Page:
These illustrations bring so much fond memories, mostly from my childhood -watching the  you zha kueh store uncle deep fry you zha kueh batter and watch it balloon, fighting for the peanut kueh tutu with my siblings (and not the coconut one), eating kueh lapis layer by layer, eating soon kueh smothered with sweet sauce in a lunchbox in school, convincing the chwee kueh aunty to give you more chye poh, feeling the burst of gula melaka in ondeh ondeh and kueh dadar when you bite into it, eating only the rice part of the kueh salat (i do love my carbs)…




dishwasher cooking

I did a post on mason jars yesterday. As I was cruising through Facebook today, I notice that someone had posted an article with a picture something to do with mason jars – of course I had to click on it!


Source: NPR – Dishwasher Cooking: Make Your Dinner While Cleaning The Plates

I read to the end in an instant – dishwasher cooking?! How innovative! I don’t have a dishwasher at home (its uncommon for Singapore homes to have a dishwasher) but did when I was in the US and can imagine how this works. It is kinda like a sous vide and I’m so excited just thinking how this would be such a great idea for a 1-2 person home when sometimes its hard to fill up the dishwasher.

mason jars

I’ve been completely for the whole mason jar craze going around DIYers, pinterest and blogs. I can’t help but swoon over almost every mason jar DIY I see. Unfortunately, it seems a little hard to get mason jars here in Singapore but I can’t wait to get my hands on some when I go over,  hopefully soon!

I like that mason jars are made of glass because…i love glass. Since I bake a lot, glass is always my go to form of storage as they don’t cling on to color or smell and last forever.

I’ve been pinterest-ing every chance I get these days to get more inspiration and here’s some mason jar DIYs and ideas I’m loving so far!

Pincushion and sewing equipment storage – unfortunately the pin I found doesn’t link to the original site


Leash and treat holder by VintageFlairFurnish – how nice if I could have one of the dogs and one for the cat!

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handmade letterpress maps

I’ve been so incredibly busy at work! As promised in my last post, I was supposed to share the sichuan hotpot recipe Jon used but I’m so sorry that I have not gotten round to it – I shall and I will – very soon!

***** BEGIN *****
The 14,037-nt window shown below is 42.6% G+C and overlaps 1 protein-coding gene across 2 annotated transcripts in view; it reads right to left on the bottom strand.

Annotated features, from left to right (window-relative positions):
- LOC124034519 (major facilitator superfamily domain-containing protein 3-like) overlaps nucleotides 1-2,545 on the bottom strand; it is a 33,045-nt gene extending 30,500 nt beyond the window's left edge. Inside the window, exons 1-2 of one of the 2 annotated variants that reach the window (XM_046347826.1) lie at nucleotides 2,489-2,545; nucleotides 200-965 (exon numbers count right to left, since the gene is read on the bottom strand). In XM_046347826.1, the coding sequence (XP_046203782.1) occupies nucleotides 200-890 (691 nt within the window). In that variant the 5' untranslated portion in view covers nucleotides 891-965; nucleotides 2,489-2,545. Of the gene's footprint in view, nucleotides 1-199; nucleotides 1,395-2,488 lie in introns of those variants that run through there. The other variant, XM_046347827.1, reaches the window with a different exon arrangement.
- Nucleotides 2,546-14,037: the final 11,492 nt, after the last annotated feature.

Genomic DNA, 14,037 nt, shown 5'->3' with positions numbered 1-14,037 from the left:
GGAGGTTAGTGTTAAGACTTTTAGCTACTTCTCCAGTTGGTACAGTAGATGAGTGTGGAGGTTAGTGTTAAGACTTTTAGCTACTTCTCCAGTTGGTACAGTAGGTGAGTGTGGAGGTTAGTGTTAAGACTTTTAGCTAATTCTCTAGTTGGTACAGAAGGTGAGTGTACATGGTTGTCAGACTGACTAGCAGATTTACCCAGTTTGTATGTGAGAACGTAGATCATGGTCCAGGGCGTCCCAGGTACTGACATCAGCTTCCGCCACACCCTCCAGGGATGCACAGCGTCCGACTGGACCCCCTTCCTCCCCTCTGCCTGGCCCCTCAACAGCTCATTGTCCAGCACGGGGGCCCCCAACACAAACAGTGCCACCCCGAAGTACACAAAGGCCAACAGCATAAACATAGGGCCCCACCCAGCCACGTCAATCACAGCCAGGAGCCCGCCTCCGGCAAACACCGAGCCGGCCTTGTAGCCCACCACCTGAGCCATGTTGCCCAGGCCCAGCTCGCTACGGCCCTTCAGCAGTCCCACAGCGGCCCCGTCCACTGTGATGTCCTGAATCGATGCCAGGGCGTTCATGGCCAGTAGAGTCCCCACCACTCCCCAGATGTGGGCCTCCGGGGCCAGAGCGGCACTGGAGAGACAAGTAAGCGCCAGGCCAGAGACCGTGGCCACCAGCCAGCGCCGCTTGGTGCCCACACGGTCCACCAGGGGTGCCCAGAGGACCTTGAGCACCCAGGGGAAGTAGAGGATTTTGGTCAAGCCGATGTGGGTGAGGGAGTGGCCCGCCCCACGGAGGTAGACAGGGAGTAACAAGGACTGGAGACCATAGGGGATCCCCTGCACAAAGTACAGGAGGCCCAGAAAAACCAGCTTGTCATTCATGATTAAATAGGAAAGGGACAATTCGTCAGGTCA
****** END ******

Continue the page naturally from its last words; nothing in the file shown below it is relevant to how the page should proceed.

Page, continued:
But before I share that, I absolutely could not take my eyes off these handmade letterpress maps from Quail Lane Express. They are so beautifullllll.

*all photos are from Quail Lane Express


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Maggie Austin Cake


“Stunned” would be an understatement to describe the intense feelings I felt as I scrolled through Maggie Austin’s cake designs. It was a whirlwind of feelings of wonderment and disbelief – how could such gentle, elegant and sophisticated cakes exist?! Maggie Austin’s cakes are anything but ordinary. She  popularized the ombre frill cake which I love so so so so so very much. I follow her on Facebook where she frequently posts new cakes and designs she has been working on and every time I see a new picture of her’s on my newsfeed, I never fail to have to catch a breath, as I admire her every detail, down to the grain on each petal. You know what?  I should just stop talking and let you quietly take in and admire her designs because no words will do any justice to all this amazing-ness.

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beautiful stationary – kikki.k


Three years ago, my cousins gave me a kikki.K notebook and ever since, I’ve fallen in love with all their beautiful stationary! Every year, I make it a point to get a kikki.K notebook because they are just so adorable! (except this year since my sister gave me a Muji one for last year’s christmas) Their designs are very different every year and I love how they have a sticker book behind, which I use for all sorts of packaging projects.

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summer nautical theme – summer is coming!

nautical summer

Vista ChairJuniper Umbrella ; Nautical Glasses ; Galvanized Double BucketLove in the Beach PillowDay at the Beach Box Sign

One of the things I really miss about living in the US is the seasons! My friends and I always joke around about Singapore’s seasons being: rain, hot, very hot, extremely hot! I’m not quite sure which is my favorite season since there’s something I really love in each – snow in winter, falling leaves in autumn, beautiful flowers like cherry blossoms in spring and the sun in summer. However, one of the things I always look forward to in summer are the extended periods of sunlight! I love the fact that the sun sets so late in the evening – makes me feel like I can accomplish so much more :)

Being so out of touch with the seasons in the US, I googled and found out that summer officially starts on 21 June which is YAYYYYY for me because Jon and I are making a trip to Seattle on 23rd June! *countdown mode*

I really like summer-themed stuff because it is so energetic and happy! Paper Source’s new nautical theme goes so well with the whole outdoor feel and…I really really love the cute cups!!!

Also, I am so so so so excited to say that my first printable is almost ready!